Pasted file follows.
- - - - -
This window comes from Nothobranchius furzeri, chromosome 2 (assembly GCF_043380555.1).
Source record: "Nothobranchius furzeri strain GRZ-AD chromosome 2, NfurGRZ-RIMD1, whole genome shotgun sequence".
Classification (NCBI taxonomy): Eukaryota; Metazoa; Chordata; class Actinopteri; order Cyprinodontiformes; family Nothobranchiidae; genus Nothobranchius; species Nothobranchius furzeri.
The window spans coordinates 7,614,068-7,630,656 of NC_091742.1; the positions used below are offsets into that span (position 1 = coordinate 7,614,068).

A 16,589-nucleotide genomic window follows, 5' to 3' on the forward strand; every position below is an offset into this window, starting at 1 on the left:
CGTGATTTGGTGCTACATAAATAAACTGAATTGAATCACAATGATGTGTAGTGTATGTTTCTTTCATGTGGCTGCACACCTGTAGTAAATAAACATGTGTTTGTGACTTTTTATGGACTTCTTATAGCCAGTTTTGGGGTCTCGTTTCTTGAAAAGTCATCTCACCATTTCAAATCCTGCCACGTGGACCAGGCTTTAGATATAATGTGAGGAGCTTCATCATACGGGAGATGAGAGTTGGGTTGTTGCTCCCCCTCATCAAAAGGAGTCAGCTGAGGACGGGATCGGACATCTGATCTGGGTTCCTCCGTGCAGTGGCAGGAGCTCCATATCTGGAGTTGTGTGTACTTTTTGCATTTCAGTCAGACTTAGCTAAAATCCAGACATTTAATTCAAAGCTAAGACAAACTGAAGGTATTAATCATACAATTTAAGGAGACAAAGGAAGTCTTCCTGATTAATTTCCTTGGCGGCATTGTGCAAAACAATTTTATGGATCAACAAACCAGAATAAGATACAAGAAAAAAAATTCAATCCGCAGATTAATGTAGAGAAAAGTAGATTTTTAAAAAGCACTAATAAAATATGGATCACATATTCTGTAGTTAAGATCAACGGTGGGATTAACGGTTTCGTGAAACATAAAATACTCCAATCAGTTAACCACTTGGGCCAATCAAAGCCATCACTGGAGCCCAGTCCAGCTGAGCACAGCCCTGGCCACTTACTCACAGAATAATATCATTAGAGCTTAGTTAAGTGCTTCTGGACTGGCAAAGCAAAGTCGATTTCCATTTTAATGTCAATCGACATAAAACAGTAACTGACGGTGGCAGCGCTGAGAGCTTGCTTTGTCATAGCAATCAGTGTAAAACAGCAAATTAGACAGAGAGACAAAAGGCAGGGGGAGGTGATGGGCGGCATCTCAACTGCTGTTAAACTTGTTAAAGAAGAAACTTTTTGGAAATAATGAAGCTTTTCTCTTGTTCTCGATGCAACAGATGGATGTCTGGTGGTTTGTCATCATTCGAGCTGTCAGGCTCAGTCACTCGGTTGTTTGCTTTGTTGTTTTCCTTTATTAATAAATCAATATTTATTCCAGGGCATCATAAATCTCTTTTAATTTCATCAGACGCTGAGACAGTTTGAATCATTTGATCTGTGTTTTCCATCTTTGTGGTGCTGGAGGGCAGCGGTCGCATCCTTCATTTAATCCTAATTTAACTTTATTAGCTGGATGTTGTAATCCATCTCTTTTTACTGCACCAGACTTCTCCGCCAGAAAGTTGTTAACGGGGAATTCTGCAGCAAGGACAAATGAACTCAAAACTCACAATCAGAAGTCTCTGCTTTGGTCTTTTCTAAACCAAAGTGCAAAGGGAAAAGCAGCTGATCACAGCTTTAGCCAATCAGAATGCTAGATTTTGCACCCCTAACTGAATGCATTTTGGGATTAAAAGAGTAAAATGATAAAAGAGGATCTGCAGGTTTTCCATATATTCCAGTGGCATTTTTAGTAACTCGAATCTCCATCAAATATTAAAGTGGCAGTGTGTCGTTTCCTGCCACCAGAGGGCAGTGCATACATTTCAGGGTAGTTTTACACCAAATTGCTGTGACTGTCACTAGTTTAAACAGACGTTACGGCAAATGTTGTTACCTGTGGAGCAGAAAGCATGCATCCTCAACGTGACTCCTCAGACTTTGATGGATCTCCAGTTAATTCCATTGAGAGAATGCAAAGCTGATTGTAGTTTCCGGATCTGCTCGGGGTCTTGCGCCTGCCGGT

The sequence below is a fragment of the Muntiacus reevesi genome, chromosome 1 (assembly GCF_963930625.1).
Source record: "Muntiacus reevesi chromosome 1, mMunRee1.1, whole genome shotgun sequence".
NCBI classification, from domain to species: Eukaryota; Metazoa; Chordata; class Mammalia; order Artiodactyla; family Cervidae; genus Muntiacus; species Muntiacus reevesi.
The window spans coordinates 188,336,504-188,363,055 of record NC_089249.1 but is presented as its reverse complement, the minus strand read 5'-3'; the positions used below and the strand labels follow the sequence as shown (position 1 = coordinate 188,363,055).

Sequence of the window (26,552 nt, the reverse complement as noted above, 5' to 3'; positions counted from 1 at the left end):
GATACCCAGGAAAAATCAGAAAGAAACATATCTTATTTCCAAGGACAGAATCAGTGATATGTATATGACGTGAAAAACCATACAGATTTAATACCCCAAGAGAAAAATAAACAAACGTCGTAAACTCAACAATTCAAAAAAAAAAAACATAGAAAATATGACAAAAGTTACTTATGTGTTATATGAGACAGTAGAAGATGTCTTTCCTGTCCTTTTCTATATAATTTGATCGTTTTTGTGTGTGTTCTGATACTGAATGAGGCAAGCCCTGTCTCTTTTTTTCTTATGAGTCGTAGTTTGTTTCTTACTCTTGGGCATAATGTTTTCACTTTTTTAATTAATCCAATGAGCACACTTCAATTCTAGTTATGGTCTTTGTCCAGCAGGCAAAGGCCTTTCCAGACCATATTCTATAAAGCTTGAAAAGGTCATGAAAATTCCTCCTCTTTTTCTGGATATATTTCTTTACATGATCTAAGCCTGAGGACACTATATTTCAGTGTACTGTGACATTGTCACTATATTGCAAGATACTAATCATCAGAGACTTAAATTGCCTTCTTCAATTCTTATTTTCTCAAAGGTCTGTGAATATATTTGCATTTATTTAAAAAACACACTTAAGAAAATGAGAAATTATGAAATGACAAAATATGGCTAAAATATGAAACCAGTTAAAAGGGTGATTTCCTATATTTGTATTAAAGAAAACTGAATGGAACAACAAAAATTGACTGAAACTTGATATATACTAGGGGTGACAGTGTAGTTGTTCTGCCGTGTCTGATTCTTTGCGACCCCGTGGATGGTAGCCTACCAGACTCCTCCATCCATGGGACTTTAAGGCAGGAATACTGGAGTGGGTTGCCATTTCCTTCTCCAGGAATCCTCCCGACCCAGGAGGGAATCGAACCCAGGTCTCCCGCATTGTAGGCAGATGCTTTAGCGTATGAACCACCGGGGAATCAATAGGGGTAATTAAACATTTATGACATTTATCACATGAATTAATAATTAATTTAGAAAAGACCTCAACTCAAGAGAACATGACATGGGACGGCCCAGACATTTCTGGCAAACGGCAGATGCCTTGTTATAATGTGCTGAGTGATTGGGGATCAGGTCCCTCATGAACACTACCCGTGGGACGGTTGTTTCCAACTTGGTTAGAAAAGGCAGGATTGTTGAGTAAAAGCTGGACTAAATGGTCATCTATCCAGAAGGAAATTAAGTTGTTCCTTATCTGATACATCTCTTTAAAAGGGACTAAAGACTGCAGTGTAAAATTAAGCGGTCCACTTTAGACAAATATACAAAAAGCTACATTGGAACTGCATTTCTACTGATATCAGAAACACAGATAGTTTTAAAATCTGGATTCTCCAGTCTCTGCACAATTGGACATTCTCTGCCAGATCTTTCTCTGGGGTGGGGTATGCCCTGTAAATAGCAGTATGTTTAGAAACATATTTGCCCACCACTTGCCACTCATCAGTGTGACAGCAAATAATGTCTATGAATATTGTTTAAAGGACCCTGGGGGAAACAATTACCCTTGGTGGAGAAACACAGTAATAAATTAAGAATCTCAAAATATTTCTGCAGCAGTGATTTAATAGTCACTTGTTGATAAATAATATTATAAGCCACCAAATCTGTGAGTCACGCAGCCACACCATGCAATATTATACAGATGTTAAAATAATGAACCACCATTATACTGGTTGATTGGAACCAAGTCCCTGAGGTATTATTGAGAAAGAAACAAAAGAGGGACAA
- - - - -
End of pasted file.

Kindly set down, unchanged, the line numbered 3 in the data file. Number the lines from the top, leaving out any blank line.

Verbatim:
Classification (NCBI taxonomy): Eukaryota; Metazoa; Chordata; class Actinopteri; order Cyprinodontiformes; family Nothobranchiidae; genus Nothobranchius; species Nothobranchius furzeri.